These are all fine, but they aren’t all attainable. They aren’t all reasonable. And quite frankly, we all need a dose of Godly priorities.
This year, I’m working on reasonable expectations and reprioritizing.
Here’s a glance at my current list of expectations.
- Marriage: Have a genuine conversation with Husband at least twice a week. Make a point to greet him at the door whenever he comes home after me. Support him however he needs it to finish school. Plan something fun for his birthday.
- Children: Spend at least 20 minutes every day playing with V. Have monthly dates with just V. Continue to breastfeed Baby A; wean V. Keep them both fed, clothed and healthy as much is in my power.
- God: Attend daily Mass 2x per month. Begin reading/journaling in new journal Bible. Continue reading V’s Bible with her regularly.
- Food: Make batch of bone broth 2x per month. Buy more fruits and veggies. Get in the habit of prepping healthy snacks on Sundays. Make a full home meal 2x per week.
- Home: Find a cleaning routine I can manage. Make beds daily. Do dishes nightly. Begin using one load laundry rule.
- Self: Shower at least 2x per week. Find a new way to relax. Get at least one professional haircut.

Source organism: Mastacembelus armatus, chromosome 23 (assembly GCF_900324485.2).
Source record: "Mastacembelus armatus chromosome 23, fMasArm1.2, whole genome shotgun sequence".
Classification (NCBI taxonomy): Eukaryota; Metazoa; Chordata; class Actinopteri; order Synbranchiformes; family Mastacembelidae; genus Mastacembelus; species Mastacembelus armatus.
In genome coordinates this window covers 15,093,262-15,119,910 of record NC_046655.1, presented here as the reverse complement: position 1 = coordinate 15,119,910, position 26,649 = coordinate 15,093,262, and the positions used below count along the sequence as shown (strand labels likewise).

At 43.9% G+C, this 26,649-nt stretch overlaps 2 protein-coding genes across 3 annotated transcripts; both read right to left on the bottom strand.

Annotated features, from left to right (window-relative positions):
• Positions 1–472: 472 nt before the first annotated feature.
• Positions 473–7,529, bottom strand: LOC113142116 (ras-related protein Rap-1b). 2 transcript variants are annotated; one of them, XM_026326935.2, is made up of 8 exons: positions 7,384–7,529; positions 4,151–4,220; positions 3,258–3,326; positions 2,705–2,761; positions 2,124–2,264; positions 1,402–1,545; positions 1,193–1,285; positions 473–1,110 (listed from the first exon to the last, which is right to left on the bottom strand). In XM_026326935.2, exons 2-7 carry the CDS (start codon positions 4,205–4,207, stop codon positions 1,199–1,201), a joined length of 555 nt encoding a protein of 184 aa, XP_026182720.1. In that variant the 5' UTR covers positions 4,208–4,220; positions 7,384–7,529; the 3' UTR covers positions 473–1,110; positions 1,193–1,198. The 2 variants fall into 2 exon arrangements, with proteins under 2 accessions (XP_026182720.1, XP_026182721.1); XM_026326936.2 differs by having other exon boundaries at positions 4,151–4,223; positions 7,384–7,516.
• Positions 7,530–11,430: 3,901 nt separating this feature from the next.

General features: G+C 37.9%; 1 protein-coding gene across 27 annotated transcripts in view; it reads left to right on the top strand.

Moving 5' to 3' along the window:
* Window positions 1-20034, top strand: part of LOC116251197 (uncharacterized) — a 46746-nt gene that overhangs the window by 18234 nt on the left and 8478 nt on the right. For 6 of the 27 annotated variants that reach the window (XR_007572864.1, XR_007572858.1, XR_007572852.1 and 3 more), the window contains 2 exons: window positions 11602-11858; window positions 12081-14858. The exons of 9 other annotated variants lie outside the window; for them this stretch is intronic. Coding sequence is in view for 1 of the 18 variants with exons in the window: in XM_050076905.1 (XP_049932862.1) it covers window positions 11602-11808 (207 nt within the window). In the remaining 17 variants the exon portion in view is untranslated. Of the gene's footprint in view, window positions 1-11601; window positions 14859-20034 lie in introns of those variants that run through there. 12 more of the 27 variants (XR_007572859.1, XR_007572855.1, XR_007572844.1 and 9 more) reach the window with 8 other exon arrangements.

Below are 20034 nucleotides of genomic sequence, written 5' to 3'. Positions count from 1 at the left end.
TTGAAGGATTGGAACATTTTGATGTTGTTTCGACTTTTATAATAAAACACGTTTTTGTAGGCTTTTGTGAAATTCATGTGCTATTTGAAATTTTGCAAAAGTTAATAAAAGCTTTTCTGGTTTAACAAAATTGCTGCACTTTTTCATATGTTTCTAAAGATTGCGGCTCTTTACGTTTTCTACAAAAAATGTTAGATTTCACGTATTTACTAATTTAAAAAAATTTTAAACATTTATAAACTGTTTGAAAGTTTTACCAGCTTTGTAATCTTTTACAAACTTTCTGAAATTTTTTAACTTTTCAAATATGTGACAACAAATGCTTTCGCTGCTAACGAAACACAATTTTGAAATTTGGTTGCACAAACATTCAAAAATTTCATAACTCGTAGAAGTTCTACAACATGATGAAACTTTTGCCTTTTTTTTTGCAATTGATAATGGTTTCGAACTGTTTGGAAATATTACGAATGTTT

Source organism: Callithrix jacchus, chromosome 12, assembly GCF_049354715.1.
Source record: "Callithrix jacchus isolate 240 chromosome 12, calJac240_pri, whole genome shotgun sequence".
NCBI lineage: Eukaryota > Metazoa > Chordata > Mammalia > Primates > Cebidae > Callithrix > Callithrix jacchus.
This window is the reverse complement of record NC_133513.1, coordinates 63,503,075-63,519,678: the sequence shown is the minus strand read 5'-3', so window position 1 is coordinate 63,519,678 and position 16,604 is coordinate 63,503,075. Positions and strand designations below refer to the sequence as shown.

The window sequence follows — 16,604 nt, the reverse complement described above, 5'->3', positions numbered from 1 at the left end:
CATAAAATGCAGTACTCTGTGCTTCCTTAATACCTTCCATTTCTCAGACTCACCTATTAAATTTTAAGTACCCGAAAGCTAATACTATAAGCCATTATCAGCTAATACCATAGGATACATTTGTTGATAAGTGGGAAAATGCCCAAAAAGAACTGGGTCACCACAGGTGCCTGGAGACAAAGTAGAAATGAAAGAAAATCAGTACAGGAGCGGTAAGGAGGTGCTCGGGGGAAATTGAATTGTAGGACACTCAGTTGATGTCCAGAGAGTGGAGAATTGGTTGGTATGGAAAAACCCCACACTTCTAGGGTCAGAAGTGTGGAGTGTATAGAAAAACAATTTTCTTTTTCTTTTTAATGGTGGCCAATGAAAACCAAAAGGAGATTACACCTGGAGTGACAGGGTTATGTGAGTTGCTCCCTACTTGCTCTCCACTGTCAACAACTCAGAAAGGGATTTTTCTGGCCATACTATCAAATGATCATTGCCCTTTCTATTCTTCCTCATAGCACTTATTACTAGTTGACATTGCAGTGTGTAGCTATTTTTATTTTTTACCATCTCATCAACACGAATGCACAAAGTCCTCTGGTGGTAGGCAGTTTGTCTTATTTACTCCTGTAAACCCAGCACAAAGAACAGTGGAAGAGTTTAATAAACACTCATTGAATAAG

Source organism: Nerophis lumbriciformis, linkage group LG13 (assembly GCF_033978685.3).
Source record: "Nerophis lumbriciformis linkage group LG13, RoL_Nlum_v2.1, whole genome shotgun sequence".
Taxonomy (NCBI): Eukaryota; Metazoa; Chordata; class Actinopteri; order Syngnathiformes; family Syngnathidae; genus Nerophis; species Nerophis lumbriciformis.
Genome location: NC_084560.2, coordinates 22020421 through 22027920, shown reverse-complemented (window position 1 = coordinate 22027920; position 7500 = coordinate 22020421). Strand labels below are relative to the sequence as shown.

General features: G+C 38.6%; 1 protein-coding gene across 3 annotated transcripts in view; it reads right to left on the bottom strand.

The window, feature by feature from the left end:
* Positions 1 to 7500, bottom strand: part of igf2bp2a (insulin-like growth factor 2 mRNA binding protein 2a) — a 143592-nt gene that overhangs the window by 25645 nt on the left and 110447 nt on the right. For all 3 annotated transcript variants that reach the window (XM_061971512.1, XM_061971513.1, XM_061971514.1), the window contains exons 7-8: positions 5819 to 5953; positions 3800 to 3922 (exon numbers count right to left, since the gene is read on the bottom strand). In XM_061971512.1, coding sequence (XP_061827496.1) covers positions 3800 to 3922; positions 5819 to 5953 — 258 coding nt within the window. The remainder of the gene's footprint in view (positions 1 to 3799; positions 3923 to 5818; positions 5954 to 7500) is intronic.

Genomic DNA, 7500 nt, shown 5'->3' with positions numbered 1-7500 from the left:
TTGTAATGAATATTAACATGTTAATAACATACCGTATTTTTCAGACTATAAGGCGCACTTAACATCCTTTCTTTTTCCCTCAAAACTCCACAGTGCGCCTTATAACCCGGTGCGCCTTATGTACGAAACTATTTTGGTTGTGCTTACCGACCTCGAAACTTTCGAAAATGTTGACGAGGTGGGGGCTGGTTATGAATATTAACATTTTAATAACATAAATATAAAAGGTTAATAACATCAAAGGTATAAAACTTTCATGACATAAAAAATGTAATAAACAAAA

Now each of these categories have a few other details in them but you get the gist.
I believe firmly that we need to set goals that stretch us but don’t break us. Setting ourselves up for failure by setting goals based in the ideal is not good for anything. It’s like when you work out to build muscle mass. You stretch the muscles beyond their limit, causing little tears that when they heal create a stronger muscle. But if you stretch too far, the tears become rips and cause injury. When you set goals for yourself and your family, make sure they only cause tears and not rips.
For example: Ideally, I would attend daily Mass daily. But that’s not even remotely reasonable. Attending daily Mass once per week sounds great, but for where I am now, I know that would be a rip. It’s not really that unreasonable but I know it’s not attainable. It may be my goal next year when things have settled down a bit. But attending daily Mass twice a month is twice more than I’m currently doing and, while it will require planning and effort and could be seen as an inconvenience (re: tear) it is doable.
Or ideally, we would only eat organic, grass fed, local food made at home. Maybe in a few years we will be at a point where that is a reasonable goal. But now is certainly not that time. Getting down on myself because of that isn’t productive and affects my ability to be a joyful wife and mother. Again, stretch, don’t tear.